Spartans fall one game shy of Final Four
Would Adreian Payne and Keith Appling make it to the Promised Land?
Since Tom Izzo became the head coach at Michigan State 19 years ago, every player he has recruited who stayed four seasons has played in the Final Four. The tradition started in 1999, when senior starting forwards Antonio Smith and Jason Klein helped the Spartans to their second Final Four in school history.
Izzo has taken teams to the Final Four five times since winning it all in 2000. But would the tradition continue on Sunday in an Elite Eight showdown with Connecticut at Madison Square Garden in New York? A promise of reaching the game’s hallowed ground hung in the balance.
But the Spartans could never get into an offensive flow against the tenacious Huskies, who won the game, 60-54, because they dominated two areas. Connecticut forced MSU into 16 turnovers on one end of the court. And on the other end of the court, Connecticut made 21-of-22 free throws.
Huskies point guard Shabazz Napier took over the game, scoring 25 points with six rebounds and four assists. He totally dominated Appling, the senior from Detroit Pershing, who fouled out with 30.6 seconds left and an abysmal box score line. Appling had 2 points (1-for-3 field goals), 2 assists and 4 turnovers.
It was an awful way to have your dreams come crashing down.
Appling sat on the bench with a towel over his head, and reserve center Matt Costello had an arm around him. Before that, Izzo approached Appling for some encouraging words, and began by saying he did not believe Appling’s fifth foul was a foul.
"I thanked him for his four years," Izzo said. "I felt for him."
Sophomore guard Gary Harris did his best to keep MSU in the game, scoring 22 points. But nobody else stepped up to make an impact.
Payne, a 6-foot-10 senior center from Dayton, Ohio, had carried the Spartans as they won the Big Ten Tournament and advanced through March Madness. He scored a career-high 41 in the NCAA Tournament opener against Delaware.
But he could muster only 13 points and nine rebounds as Connecticut double-teamed him. Forward Branden Dawson couldn’t make the Huskies pay as he did in sparking the Sweet 16 win over No. 1 seed Virginia. Dawson finished with 5 points and 8 rebounds.
"They definitely tried to force me out and take jump shots," said Payne. "It was hard to get the ball down low."
Payne hit two three-pointers to spark a comeback after MSU fell behind, 12-2, in the early minutes of the game. But he ended up 3-for-10 on threes, often forcing long shots with the offense totally lacking rhythm.
"They could not even get into their half-court sets," said CBS-TV analyst Charles Barkley. "That was amazing."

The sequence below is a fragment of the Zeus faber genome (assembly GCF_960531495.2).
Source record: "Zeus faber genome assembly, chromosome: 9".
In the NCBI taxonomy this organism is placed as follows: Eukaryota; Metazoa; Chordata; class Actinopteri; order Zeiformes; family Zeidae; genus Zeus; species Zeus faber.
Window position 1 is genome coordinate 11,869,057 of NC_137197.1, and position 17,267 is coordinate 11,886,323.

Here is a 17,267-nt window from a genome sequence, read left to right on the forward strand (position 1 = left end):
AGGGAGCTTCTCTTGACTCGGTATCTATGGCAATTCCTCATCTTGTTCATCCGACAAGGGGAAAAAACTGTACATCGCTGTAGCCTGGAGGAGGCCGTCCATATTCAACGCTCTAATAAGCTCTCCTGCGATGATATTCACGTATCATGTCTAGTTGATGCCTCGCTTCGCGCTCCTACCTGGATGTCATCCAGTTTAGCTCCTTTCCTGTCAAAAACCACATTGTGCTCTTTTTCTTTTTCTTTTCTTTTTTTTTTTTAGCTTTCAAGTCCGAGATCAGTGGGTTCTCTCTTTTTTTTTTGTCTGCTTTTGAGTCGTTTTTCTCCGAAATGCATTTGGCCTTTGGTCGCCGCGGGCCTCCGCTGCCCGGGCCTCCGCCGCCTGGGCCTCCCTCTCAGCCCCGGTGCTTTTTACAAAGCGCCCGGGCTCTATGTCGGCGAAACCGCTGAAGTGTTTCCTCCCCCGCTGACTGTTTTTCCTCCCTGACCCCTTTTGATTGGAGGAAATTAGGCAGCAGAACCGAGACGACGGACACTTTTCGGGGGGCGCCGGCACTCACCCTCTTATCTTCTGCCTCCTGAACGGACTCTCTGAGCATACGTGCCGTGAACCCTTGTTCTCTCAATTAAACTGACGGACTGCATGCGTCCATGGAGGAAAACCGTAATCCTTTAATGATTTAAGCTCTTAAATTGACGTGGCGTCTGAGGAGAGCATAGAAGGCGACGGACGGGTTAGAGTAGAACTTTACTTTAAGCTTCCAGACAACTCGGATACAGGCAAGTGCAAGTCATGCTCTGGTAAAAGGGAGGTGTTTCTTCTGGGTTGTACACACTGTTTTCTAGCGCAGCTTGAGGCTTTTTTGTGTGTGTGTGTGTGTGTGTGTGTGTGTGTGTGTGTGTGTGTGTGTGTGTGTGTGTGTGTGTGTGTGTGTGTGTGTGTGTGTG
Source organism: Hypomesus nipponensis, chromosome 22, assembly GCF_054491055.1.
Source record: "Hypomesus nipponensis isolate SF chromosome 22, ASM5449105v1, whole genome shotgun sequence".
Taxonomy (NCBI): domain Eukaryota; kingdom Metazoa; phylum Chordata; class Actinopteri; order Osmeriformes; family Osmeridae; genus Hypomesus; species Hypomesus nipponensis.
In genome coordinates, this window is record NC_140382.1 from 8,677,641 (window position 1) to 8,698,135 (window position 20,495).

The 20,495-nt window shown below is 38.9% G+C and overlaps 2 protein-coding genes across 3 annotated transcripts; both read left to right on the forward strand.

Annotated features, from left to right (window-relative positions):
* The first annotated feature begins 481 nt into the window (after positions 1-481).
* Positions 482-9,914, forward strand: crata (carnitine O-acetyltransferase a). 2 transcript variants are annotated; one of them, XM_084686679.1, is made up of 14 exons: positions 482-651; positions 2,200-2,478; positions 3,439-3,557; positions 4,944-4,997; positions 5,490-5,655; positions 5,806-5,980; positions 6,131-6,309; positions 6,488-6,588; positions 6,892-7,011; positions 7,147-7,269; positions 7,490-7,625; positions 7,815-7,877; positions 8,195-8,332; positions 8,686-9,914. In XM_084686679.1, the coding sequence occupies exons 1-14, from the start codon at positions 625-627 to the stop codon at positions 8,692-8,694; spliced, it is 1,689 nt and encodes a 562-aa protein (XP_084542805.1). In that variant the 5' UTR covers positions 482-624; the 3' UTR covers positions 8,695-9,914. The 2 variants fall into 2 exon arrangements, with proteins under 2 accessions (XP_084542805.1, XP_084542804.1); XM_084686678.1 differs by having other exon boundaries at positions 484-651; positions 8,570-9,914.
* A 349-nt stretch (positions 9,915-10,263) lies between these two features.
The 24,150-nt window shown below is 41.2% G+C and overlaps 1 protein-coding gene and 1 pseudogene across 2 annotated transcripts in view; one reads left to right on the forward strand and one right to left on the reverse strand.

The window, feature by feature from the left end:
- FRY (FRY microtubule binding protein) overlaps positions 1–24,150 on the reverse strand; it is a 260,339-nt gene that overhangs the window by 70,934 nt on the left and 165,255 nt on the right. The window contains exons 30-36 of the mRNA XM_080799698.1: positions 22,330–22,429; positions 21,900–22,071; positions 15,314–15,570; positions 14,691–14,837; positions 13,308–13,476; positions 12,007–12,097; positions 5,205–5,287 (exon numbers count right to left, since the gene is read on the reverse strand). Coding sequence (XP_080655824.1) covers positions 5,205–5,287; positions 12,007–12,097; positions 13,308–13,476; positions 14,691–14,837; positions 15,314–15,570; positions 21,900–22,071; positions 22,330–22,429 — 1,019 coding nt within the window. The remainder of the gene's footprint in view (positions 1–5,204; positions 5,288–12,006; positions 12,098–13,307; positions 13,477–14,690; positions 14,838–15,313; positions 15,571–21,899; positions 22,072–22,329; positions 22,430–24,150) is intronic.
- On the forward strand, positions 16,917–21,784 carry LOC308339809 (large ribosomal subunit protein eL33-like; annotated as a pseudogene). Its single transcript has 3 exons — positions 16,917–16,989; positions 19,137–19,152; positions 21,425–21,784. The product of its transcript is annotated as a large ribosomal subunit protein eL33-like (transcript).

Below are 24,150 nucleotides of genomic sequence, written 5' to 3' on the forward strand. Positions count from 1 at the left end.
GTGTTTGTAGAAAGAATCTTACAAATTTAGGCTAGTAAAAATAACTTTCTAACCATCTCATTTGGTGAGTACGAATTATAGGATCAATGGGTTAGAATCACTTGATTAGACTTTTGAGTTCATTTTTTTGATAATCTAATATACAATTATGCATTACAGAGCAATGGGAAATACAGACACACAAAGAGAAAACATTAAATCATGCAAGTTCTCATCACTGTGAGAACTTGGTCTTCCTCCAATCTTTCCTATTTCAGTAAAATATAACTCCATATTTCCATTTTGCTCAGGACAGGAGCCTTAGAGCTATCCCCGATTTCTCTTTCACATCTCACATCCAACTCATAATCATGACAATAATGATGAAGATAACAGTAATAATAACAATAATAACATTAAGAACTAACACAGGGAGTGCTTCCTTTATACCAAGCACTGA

Napier was a smothering presence for the Huskies from baseline to baseline. Harris was asked what most impressed him about Napier.
"His will to win," said Harris. "You could see it. He wasn’t going to let his team lose … He’s a winner. He willed his team to victory."
Napier began his career as part of a team that beat Butler for the 2011 national championship game in Houston, and now gets a chance to win another title in Arlington, Texas.
And so the Final Four streak ended for Izzo’s seniors. Payne said it was on his mind in the final minutes.
"When it was getting closer to the end," Payne said, "it was on my mind a lot. For Keith and me not to make it is disappointing a lot."
Harris felt their pain.
"It’s tough," he said. "It’s not only going to be the seniors who didn’t make it. We were part of the team that didn’t make it."
Will this also end up being Harris’ final game for the Spartans? There’s speculation that he will be a top five pick in the NBA Draft if he opts to pass on playing his junior season.
"That’s the last thing on my mind right now," said Harris, when asked about the timing for his decision. "I’m still in shock."
Izzo continually used the term "out-of-body experience" to describe the 16 turnovers. Denzel Valentine matched Appling with four, and Dawson had three. The 32-30 edge the Spartans had in rebounds wasn’t enough to off-set the poor ball-handling and passing.
"I don’t feel as bad as I should because we got what we deserved," said Izzo, whose team finished 29-9. "We just didn’t seem as mentally into the game."
He was asked about the Final Four streak ending for his seniors.
"That streak doesn’t mean as much to me — as dumb as it sounds," Izzo said.
He said he didn’t make it a point as much as he had with other teams. But then Izzo allowed: "It’s sad, but you look at Appling and Payne: Sweet 16, Sweet 16, Elite Eight."
They were always contenders, but never got to play for the championship.